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Why College Graduates Should Teach English in South Korea

Yonggungsa temple.
The Yonggungsa temple.

What Are You Going To Do After Graduation?

As a student, the ominous question may hang heavily over your head from the moment you step off the stage with your brand new diploma and probably for the months leading up to that shining moment. Often, students don’t have a sure answer. We may get to know the bedroom in our parent’s house again, return to our summer jobs, or perhaps enter the impending “real world” we have heard so much about. But for those who would like to take a break from the every day (myself included), there are numerous options to satisfy the travel itch you may be feeling. After graduating from Illinois State University, I took advantage of one of these opportunities by teaching English in South Korea. I had, in so many words, a life-changing experience. Here is how you can take advantage of this opportunity as well.

The first thing is first. It would be best to converse with friends, family, and yourself. Every school in South Korea, unless under exceptional circumstances, requires ESL (English as a second language) teachers to have a bachelor’s degree (no matter the major), a passport from an English-speaking country, and there is a working 1-year obligation. Although time goes by incredibly fast in retrospect, a year is a long time away, and you must make sure you can commit to it. If you can, the perks are outstanding. Of course, there are other countries in which you could teach English, but Korea offers some of the best benefits. You will receive a flight to South Korea and back (upon completion), accessible accommodations, half of your insurance is covered by the school, a massive bonus at the end of your contract, and most importantly, the chance to immerse yourself in an incredible culture with easy access to surrounding countries and thousands of years of history just waiting for you to uncover. Not a bad deal.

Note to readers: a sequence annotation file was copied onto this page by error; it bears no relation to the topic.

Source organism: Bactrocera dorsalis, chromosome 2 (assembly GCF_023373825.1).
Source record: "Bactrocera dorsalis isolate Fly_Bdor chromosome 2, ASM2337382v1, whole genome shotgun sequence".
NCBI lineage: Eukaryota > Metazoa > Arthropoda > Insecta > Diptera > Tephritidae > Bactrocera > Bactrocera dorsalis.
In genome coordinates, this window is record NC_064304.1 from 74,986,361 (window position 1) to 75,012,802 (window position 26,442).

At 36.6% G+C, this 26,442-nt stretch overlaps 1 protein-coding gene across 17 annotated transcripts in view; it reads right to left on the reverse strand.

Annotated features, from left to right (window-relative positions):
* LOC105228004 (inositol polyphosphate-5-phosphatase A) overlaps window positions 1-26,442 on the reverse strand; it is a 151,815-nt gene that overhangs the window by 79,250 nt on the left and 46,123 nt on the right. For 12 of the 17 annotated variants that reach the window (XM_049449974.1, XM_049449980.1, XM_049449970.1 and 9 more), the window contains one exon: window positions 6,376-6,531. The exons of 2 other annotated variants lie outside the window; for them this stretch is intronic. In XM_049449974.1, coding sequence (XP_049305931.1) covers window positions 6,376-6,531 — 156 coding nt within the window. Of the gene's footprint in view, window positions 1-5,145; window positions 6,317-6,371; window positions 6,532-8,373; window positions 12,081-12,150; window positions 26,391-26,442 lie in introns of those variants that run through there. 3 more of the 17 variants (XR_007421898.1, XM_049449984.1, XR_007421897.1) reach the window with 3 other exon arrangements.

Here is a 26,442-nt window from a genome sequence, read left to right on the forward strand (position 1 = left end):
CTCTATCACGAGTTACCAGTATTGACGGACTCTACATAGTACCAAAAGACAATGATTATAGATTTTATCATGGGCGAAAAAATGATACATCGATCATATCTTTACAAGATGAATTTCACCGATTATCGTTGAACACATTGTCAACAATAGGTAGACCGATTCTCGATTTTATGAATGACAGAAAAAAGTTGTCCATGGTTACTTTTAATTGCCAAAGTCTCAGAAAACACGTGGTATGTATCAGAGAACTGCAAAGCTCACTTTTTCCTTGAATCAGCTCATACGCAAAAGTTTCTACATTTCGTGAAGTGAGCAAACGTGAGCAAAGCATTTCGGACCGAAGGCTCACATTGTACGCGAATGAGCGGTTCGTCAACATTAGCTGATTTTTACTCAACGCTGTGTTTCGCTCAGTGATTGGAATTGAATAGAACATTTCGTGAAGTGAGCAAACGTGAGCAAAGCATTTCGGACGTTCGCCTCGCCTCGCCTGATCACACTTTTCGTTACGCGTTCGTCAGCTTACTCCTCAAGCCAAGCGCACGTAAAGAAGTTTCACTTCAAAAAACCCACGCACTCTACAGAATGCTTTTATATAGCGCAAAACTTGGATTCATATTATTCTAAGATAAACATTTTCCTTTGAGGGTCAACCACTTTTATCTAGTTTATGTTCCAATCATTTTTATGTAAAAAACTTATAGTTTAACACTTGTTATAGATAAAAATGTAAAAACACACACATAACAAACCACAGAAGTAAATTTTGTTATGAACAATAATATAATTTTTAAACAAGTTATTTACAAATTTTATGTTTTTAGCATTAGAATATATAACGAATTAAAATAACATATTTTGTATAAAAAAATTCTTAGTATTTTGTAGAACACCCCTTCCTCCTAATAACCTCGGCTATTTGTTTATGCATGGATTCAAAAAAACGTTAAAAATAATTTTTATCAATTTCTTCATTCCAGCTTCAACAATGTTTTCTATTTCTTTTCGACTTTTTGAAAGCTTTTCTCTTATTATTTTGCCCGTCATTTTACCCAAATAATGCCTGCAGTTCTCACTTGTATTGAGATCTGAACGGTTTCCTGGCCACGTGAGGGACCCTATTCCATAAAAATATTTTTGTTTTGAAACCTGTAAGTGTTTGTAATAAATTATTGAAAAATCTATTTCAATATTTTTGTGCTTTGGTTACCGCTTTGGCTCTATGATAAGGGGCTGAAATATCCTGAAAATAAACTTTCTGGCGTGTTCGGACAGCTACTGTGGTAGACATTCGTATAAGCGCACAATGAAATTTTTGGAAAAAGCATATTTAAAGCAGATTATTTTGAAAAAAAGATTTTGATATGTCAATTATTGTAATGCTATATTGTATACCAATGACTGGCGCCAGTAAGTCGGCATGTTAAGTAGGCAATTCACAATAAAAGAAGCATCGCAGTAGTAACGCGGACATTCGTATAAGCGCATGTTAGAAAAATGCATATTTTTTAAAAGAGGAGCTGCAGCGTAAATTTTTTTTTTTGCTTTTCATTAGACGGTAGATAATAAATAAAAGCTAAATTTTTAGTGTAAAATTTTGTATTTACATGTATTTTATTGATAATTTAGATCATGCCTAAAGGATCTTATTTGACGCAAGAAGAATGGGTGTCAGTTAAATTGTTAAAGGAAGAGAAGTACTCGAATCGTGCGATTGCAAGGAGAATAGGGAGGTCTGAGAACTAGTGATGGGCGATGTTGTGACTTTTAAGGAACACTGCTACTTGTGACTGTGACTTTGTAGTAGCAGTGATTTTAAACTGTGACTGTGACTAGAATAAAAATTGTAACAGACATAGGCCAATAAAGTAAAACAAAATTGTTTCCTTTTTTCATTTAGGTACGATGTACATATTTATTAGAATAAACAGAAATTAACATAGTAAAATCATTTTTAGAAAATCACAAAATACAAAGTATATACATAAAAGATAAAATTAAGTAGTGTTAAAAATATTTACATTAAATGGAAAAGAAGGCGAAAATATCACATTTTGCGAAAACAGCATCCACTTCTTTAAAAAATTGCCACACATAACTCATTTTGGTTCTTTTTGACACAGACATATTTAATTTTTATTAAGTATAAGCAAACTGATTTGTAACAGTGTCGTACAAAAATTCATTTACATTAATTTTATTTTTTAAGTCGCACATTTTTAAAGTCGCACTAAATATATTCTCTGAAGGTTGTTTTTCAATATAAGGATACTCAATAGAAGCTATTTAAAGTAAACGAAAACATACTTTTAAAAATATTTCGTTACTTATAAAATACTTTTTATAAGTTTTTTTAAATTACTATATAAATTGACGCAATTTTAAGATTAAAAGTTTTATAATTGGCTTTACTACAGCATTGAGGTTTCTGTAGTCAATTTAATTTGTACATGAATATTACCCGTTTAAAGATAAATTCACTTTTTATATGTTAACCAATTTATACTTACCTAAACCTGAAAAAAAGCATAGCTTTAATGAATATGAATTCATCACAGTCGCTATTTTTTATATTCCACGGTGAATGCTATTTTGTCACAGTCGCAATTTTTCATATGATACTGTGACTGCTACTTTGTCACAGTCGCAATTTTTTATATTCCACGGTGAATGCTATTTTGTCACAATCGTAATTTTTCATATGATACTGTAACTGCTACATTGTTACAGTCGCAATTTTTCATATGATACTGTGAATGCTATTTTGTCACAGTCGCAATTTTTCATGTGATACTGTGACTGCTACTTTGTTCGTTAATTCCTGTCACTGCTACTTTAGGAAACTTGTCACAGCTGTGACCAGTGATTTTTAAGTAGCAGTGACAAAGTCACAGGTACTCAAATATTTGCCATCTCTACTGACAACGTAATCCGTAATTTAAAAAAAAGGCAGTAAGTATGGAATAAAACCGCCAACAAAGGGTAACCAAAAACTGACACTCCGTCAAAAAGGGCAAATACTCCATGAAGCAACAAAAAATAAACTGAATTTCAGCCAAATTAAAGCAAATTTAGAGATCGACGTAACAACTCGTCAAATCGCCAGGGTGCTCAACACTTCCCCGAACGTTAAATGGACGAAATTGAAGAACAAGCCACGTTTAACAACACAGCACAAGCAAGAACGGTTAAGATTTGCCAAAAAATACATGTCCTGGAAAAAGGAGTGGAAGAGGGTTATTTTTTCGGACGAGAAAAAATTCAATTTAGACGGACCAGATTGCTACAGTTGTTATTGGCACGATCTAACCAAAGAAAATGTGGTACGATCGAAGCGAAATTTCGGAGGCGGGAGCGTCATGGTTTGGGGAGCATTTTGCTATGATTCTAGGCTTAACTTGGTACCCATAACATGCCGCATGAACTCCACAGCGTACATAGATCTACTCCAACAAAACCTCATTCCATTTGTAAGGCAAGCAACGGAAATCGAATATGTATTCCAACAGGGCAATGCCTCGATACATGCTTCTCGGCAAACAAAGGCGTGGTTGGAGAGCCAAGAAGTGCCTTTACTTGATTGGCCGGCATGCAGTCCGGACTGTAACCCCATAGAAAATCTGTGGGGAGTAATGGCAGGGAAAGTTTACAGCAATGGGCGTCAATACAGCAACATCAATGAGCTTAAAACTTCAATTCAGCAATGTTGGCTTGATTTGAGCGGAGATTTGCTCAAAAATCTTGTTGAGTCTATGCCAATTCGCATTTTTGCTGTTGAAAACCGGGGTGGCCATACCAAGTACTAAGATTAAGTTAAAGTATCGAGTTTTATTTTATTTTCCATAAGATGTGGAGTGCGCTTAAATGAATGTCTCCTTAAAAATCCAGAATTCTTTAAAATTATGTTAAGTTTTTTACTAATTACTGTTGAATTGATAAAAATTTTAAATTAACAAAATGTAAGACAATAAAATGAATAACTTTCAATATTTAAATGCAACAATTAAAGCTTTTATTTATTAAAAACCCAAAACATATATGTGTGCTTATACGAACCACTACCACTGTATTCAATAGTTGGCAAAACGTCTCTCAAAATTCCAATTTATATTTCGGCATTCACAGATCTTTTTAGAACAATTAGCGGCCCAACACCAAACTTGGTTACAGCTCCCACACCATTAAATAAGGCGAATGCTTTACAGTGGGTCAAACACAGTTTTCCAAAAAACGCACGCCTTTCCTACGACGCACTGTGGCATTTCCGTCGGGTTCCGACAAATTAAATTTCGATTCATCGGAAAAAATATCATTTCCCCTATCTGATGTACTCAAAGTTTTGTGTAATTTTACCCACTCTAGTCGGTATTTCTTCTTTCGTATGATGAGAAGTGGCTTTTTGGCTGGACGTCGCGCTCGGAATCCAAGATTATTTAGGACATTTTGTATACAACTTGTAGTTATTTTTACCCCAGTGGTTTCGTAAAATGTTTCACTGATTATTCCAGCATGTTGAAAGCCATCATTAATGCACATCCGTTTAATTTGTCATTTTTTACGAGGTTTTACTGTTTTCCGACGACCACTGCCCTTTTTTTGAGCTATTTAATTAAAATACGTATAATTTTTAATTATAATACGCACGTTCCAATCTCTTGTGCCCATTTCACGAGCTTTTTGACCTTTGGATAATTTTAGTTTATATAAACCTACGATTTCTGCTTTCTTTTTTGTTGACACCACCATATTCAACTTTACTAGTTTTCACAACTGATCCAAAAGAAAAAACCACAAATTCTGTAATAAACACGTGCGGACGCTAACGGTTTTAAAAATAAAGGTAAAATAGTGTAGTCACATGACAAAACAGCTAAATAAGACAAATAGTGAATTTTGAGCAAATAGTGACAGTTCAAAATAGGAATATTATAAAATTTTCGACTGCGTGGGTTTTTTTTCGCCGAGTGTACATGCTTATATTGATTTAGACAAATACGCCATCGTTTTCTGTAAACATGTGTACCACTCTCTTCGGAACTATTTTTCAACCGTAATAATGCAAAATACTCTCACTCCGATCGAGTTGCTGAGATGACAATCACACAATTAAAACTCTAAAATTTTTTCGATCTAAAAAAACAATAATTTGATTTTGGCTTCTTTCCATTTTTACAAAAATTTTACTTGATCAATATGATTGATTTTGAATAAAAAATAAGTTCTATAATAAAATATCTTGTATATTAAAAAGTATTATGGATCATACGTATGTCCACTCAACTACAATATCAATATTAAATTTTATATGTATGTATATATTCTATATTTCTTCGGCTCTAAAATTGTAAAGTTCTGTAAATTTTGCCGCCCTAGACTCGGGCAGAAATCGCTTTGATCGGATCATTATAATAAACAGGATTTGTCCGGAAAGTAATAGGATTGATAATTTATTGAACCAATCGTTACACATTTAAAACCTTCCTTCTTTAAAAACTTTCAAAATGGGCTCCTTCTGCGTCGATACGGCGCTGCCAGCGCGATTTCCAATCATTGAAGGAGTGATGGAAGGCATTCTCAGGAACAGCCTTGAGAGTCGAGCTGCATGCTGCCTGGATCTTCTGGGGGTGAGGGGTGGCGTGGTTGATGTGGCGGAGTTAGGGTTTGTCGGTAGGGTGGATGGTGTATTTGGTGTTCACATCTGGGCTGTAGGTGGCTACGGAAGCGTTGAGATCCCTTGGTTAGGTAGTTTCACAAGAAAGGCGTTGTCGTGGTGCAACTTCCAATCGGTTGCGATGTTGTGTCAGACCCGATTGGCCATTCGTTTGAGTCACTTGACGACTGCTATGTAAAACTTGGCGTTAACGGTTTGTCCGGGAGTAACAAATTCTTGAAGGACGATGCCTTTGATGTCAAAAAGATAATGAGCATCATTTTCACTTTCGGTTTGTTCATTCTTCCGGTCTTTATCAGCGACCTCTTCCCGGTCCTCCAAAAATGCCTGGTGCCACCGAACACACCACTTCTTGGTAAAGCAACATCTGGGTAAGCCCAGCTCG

Research Where You Wish to Work and Live

Street in Busan, South Korea
Street in Busan.

So, if South Korea suits you, the next step is to research the best school and location. I had a friend teaching in Busan, and he had nothing but positive things to say about his experience. After speaking with him for a while and deciding I wanted to teach there, he put me in touch with the director of his school, and the process began. If you don’t have friends currently abroad, there are plenty of options to get you there!  Dave’s ESL cafe is an excellent resource for finding overseas teaching positions, but others are more regional. You can search the job boards, post your resume, and connect with past and current ESL teachers. Take advantage! Otherwise, you can find a recruiter such as Footprints Recruiting with a quick web search who will find a job for you in just about any city you would like. There are plenty of large recruiters offering South Korean ESL jobs. Recruiters are generally extremely helpful, but since they are getting paid (with money from your completion bonus), they sometimes whitewash situations to get you into a school when it might not be ideal. Trust them, but do your own research and ask plenty of questions when interviewing with potential schools!